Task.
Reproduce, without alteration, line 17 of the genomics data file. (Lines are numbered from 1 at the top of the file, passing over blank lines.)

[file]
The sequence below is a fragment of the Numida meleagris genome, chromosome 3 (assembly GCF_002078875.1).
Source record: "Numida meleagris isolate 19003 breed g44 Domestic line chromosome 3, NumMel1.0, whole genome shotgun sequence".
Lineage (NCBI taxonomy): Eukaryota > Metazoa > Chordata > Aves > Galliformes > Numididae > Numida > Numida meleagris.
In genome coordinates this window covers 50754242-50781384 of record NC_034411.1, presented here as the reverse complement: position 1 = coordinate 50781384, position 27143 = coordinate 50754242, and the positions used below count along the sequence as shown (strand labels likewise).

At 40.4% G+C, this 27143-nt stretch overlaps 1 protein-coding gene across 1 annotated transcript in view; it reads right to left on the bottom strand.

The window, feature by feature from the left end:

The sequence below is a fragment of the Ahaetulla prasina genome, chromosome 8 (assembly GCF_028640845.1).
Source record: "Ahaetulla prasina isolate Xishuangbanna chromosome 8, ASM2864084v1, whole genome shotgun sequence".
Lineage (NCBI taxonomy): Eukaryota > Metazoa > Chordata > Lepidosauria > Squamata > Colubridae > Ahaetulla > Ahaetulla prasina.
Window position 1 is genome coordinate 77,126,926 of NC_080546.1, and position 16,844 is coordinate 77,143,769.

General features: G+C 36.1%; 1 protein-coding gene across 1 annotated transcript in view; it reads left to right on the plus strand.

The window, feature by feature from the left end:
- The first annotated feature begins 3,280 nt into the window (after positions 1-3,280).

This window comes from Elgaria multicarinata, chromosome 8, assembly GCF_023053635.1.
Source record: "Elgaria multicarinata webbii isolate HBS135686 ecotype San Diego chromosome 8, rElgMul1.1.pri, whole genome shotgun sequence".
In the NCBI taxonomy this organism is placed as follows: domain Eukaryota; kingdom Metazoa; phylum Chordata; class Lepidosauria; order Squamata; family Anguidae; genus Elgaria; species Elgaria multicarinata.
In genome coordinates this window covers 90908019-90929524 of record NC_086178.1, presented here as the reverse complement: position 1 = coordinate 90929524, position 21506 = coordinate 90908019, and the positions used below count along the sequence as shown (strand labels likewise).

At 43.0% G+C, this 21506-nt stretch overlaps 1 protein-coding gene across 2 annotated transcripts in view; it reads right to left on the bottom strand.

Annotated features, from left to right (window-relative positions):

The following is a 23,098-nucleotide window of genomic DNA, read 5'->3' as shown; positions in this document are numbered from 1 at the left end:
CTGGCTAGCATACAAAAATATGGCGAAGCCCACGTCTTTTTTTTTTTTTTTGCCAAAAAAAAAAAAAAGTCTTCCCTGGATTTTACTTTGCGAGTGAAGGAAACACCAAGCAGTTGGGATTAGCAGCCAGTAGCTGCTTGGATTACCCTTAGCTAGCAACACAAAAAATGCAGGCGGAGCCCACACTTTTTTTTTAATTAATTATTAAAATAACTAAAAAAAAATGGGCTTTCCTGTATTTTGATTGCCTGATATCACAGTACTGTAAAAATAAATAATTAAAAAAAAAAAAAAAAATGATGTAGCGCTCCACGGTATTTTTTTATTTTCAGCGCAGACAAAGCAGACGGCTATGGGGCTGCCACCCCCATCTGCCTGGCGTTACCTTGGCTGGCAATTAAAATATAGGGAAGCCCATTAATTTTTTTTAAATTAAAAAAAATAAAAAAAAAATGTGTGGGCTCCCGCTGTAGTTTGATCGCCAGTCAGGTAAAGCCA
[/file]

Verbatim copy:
In genome coordinates this window covers 90908019-90929524 of record NC_086178.1, presented here as the reverse complement: position 1 = coordinate 90929524, position 21506 = coordinate 90908019, and the positions used below count along the sequence as shown (strand labels likewise).